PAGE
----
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Title: Animal visual culture in the Middle Ages : an archaeological study of animal representations in Britain
Author: Stowell Phillips, Sarah Jane Fergusson
ISNI:       0000 0001 3489 4426
Awarding Body: Durham University
Current Institution: Durham University
Date of Award: 2008
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This PhD thesis presents an investigation of animal visual culture in the Middle Ages. The term animal visual culture is most simply defined (and intended to be understood as), visual material culture which demonstrates animal/creature-related images or material which becomes circulated in animal/creature forms. The thesis uses an archaeological approach to investigate visualisations of animals (as opposed to a purely zoo-archaeological, historical or art historical approach). Three main types of visual material culture were researched for the representation of animals: stained and painted glass, misericord carvings and portable material culture. The representation of animals in each data source was investigated to explore the extent to which species, chronological, and either geographical or artefact patterns could be established within a 500 year period of the Middle Ages. A number of species, chronological, and either geographical or artefact patterns could be established.It was concluded that the patterns of representations were linked to the ideas various organisations and individuals had about animals or wanted others to have about animals. Animal visual culture is a manifestation of medieval life and faith. It challenges our modern day understanding of the complex medieval issues influencing the creation and intended function of animal images in society.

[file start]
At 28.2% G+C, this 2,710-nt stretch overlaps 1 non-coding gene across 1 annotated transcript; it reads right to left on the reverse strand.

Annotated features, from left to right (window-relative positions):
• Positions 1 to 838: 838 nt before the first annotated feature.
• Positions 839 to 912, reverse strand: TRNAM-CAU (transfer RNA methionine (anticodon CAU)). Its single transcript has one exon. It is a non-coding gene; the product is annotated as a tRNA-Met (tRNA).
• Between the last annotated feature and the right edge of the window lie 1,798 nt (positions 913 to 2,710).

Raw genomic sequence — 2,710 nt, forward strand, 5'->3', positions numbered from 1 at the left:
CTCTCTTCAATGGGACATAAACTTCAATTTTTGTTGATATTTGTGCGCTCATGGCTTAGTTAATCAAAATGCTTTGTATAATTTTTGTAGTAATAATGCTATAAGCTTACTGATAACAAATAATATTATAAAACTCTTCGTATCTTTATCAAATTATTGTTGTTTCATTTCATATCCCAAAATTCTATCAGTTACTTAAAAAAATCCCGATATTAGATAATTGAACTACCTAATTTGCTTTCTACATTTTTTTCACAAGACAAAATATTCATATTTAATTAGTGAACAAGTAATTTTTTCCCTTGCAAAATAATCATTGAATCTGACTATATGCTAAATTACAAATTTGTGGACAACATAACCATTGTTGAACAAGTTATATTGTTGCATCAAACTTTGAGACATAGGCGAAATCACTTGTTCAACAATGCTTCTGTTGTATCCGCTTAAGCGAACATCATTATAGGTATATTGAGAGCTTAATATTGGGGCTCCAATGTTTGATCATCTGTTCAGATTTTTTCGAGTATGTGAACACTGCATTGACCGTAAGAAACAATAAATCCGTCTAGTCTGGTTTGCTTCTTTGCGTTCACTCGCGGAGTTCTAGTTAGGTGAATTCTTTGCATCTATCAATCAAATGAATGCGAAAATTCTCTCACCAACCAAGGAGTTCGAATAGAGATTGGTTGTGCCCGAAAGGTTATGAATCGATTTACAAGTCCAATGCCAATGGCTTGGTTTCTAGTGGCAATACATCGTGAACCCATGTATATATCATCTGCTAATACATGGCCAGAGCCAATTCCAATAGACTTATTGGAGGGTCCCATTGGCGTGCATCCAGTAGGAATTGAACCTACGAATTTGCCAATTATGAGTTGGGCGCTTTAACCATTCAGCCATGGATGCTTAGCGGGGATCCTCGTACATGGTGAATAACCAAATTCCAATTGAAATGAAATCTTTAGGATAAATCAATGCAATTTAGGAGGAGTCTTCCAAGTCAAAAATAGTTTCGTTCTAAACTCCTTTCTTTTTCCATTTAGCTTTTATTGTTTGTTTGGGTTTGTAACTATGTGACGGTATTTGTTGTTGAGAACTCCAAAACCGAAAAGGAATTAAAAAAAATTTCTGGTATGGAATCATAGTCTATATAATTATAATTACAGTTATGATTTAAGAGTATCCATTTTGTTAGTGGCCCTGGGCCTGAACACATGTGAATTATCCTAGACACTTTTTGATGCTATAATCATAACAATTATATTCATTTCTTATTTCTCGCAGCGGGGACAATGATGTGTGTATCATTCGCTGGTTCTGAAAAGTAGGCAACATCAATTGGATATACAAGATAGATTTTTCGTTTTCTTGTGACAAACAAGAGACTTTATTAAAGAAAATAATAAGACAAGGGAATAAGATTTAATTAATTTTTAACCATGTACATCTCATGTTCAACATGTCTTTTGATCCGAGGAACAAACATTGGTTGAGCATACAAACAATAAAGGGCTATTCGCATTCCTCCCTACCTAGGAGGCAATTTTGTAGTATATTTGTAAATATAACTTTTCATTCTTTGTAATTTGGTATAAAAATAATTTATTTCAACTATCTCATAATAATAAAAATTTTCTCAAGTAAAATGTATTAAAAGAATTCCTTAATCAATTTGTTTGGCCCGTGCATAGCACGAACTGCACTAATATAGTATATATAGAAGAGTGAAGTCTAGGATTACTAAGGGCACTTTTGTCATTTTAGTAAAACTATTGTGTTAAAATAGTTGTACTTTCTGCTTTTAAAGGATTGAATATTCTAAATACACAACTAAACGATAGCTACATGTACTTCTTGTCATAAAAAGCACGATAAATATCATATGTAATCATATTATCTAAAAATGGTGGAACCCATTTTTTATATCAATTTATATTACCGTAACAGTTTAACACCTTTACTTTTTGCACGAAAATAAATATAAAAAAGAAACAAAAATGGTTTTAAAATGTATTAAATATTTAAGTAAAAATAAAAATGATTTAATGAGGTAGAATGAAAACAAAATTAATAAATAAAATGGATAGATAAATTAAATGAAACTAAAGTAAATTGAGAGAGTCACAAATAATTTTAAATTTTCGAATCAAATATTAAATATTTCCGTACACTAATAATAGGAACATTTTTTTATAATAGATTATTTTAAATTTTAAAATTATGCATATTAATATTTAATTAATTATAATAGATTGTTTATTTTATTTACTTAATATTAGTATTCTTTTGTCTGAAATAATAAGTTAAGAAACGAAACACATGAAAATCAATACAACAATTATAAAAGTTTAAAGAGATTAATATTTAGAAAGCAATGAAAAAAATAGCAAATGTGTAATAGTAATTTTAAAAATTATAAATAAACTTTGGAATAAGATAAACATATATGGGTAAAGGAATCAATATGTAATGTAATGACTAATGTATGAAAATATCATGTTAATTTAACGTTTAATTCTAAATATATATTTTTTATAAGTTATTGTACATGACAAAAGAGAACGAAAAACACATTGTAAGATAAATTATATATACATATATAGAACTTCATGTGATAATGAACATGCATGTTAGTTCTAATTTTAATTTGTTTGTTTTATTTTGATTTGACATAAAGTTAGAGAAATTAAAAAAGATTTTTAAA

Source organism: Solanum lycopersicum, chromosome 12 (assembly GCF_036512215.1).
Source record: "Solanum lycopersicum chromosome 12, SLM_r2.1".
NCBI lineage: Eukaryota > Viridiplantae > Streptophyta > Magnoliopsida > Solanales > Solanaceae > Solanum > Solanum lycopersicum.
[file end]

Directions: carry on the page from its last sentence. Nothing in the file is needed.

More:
Supervisor: Not available Sponsor: Not available
Qualification Name: Thesis (Ph.D.) Qualification Level: Doctoral
EThOS ID:  DOI: Not available